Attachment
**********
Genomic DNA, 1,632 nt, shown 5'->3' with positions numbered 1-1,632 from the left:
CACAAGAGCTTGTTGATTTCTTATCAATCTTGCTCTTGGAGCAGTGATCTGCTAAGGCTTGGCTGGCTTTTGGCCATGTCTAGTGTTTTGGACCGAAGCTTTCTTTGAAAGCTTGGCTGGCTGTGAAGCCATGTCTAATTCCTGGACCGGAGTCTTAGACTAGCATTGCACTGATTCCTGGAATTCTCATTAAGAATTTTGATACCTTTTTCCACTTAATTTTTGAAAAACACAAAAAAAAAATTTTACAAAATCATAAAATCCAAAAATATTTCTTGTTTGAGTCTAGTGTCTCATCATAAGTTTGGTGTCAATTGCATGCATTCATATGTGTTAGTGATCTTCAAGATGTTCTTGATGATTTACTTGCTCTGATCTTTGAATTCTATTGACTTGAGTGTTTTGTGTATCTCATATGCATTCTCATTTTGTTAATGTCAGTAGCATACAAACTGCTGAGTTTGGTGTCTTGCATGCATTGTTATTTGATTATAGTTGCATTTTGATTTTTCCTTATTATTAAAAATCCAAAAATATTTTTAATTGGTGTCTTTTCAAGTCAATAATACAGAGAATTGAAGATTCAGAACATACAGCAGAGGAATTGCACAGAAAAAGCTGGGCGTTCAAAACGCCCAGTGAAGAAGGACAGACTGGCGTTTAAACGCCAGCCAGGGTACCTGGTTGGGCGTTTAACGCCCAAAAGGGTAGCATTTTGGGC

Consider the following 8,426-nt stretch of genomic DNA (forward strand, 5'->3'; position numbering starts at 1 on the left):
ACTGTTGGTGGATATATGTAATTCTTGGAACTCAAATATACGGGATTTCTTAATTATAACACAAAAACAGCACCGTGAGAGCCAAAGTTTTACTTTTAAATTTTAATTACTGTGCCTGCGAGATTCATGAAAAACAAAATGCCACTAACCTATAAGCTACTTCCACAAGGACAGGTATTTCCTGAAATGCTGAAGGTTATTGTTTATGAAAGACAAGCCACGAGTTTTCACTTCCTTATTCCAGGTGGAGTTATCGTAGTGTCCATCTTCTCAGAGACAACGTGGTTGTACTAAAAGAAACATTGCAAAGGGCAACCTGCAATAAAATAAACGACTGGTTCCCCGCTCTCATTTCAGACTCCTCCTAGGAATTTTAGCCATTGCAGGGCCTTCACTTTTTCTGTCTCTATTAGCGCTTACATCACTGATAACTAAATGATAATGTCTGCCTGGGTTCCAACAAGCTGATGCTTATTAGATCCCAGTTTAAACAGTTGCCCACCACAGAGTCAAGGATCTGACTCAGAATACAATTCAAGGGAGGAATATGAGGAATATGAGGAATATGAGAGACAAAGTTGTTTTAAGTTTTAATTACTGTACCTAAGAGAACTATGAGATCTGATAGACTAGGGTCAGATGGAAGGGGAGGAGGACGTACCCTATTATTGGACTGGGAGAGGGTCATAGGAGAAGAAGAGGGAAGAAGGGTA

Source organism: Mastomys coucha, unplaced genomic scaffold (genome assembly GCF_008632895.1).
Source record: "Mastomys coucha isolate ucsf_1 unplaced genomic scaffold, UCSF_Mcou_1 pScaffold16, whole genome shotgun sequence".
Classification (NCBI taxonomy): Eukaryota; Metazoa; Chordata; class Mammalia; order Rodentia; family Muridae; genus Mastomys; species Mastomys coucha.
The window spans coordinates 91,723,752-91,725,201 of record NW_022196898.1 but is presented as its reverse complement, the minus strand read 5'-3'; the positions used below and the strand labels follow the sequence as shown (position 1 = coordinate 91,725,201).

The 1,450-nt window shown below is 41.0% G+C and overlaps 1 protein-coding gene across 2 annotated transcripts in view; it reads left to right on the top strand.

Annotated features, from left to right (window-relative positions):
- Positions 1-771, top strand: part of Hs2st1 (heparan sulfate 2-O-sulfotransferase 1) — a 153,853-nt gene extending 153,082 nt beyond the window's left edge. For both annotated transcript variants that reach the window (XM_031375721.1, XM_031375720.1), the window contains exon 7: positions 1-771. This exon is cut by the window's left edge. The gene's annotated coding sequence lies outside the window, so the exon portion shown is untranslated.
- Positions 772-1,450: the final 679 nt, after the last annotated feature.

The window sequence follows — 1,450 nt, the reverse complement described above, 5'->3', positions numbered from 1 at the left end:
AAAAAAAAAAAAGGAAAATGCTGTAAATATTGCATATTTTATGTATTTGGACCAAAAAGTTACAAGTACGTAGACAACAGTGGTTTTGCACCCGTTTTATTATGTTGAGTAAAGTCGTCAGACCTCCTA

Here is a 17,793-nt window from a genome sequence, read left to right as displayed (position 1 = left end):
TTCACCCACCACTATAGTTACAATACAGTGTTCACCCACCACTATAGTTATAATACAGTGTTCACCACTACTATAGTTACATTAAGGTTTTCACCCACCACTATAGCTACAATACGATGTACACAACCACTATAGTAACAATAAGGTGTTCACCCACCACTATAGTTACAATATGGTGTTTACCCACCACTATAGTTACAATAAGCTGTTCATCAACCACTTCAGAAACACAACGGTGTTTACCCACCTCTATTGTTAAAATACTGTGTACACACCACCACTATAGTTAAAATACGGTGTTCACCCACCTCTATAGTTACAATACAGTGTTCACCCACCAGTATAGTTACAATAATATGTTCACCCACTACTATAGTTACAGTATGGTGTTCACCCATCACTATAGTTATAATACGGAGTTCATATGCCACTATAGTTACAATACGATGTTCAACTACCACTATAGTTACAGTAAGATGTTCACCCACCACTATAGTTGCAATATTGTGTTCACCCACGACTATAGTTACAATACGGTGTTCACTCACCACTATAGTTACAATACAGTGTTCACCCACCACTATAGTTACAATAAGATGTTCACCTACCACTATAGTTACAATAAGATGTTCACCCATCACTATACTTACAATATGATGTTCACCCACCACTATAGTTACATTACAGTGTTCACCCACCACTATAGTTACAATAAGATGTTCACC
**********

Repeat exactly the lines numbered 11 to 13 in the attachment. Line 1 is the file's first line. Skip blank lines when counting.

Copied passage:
- Positions 1-771, top strand: part of Hs2st1 (heparan sulfate 2-O-sulfotransferase 1) — a 153,853-nt gene extending 153,082 nt beyond the window's left edge. For both annotated transcript variants that reach the window (XM_031375721.1, XM_031375720.1), the window contains exon 7: positions 1-771. This exon is cut by the window's left edge. The gene's annotated coding sequence lies outside the window, so the exon portion shown is untranslated.
- Positions 772-1,450: the final 679 nt, after the last annotated feature.

The window sequence follows — 1,450 nt, the reverse complement described above, 5'->3', positions numbered from 1 at the left end: